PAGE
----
Graphene Could Make Your Next Smartwatch Imprinted Directly In Your Skin


Graphene – said by many to be the lightest, thinnest yet hardest material in the world may soon be used to create the perfect wearable device.

Academics from the University of Manchester reported that graphene communication devices would not only be lightweight and unbreakable, but have the ability to be printed directly onto the skin as well as clothing.

Graphene, is ultra conductive and ultra-flexible material that is next in line to provide the creation of phones or health-monitoring devices that are Internet-ready. Not only is the material sleek and durable but, with the structure of graphene, these devices could also have chargers integrated into them, making it the ultimate “smart skin” application.

Many dubbed the university as “The Home of Graphene” due to their vast research in the graphene field.

“The breadth of research taking place at the University and the National Graphene Institute (NGI) demonstrates that the potential for graphene applications is only limited by time and imagination,” says the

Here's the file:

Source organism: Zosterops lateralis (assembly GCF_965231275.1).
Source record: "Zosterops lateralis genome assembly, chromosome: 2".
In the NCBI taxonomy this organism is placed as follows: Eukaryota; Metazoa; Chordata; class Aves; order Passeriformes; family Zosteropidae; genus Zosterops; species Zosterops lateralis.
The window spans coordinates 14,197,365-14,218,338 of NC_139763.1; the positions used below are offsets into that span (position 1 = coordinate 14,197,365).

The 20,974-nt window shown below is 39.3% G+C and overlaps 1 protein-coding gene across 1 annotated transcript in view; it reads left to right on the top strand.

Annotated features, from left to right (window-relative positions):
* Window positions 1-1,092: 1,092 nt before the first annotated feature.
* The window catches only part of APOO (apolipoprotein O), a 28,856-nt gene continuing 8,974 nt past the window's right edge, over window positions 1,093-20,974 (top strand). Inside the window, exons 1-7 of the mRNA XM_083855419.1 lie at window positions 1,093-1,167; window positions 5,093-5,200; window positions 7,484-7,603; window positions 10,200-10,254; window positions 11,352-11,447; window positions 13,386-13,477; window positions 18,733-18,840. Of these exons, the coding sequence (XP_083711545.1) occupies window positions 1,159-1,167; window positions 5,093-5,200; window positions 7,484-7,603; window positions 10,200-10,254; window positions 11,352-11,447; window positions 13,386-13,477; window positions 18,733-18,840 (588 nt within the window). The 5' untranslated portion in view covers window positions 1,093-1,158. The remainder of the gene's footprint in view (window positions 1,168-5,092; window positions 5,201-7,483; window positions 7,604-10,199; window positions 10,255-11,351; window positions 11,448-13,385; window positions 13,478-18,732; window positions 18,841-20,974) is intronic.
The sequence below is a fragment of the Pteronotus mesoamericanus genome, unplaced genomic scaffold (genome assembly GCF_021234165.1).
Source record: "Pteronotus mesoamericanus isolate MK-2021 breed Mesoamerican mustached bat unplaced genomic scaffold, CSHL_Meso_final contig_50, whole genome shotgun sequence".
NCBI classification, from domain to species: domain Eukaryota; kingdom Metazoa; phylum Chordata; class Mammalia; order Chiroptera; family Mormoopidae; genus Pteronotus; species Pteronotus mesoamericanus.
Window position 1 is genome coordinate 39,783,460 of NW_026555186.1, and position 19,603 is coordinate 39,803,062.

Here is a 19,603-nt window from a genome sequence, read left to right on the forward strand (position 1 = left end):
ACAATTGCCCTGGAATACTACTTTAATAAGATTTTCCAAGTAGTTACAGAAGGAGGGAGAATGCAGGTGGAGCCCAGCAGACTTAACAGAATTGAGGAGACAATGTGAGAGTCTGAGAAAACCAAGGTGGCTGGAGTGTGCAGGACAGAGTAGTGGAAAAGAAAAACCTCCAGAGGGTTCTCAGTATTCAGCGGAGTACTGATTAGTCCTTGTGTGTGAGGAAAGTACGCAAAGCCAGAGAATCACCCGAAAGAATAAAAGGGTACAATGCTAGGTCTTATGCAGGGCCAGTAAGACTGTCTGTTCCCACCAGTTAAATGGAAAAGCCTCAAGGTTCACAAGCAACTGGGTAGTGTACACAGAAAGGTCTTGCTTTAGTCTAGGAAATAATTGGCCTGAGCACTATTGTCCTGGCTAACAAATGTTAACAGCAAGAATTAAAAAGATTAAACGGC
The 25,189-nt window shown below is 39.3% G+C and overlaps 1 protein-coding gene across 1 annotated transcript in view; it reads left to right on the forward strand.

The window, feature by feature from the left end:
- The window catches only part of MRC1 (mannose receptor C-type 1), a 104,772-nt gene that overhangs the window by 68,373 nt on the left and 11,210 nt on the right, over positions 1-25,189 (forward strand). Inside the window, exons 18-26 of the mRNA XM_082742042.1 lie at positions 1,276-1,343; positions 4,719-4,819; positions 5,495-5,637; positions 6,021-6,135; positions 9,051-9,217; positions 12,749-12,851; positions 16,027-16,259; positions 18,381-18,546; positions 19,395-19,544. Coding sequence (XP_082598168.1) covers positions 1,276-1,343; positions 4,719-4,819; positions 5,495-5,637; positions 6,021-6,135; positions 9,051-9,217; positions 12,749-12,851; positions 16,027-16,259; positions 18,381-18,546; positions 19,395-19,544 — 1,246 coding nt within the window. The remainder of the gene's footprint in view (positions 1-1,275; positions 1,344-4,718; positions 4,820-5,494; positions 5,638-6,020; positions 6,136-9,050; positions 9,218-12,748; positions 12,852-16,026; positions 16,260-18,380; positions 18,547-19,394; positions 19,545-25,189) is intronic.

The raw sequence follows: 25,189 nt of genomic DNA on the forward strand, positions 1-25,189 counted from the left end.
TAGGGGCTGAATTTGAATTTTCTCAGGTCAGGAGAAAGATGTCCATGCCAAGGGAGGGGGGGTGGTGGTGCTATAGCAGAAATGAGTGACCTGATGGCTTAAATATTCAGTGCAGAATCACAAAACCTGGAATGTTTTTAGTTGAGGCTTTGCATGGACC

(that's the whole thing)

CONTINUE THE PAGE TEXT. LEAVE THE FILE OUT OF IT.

But many suspect that phones are only the beginning. Grapene could also significantly impact the medical industry.  

“The potential applications for this research are huge – whether it be for health monitoring, mobile communications or applications attached to skin for monitoring or messaging,” Dr. Zhirun Hu of the University of Manchester’s School of Electrical and Electronic Engineering.

With a printed graphene Radio Frequency Identification Device tag on the arm, a medical patient would enable the staff to monitor data as regards the patient’s heartbeat and body temperature by wireless means, significantly simplifying patient care.

Unlike silver nanoparticles and conductive polymers, which are either far too costly or not conductive enough to achieve the desired effect, graphene is cheap and ultra-conductive.

Graphene is a single layer of pure carbon atoms, arranged in a six-sided lattice pattern. It is over 200 times stronger than steel – the strongest material known to science.


Written by FrequentGadget